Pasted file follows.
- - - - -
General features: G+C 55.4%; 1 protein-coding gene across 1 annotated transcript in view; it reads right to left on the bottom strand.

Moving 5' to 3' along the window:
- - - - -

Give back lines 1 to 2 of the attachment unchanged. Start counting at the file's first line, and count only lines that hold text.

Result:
General features: G+C 55.4%; 1 protein-coding gene across 1 annotated transcript in view; it reads right to left on the bottom strand.

Moving 5' to 3' along the window: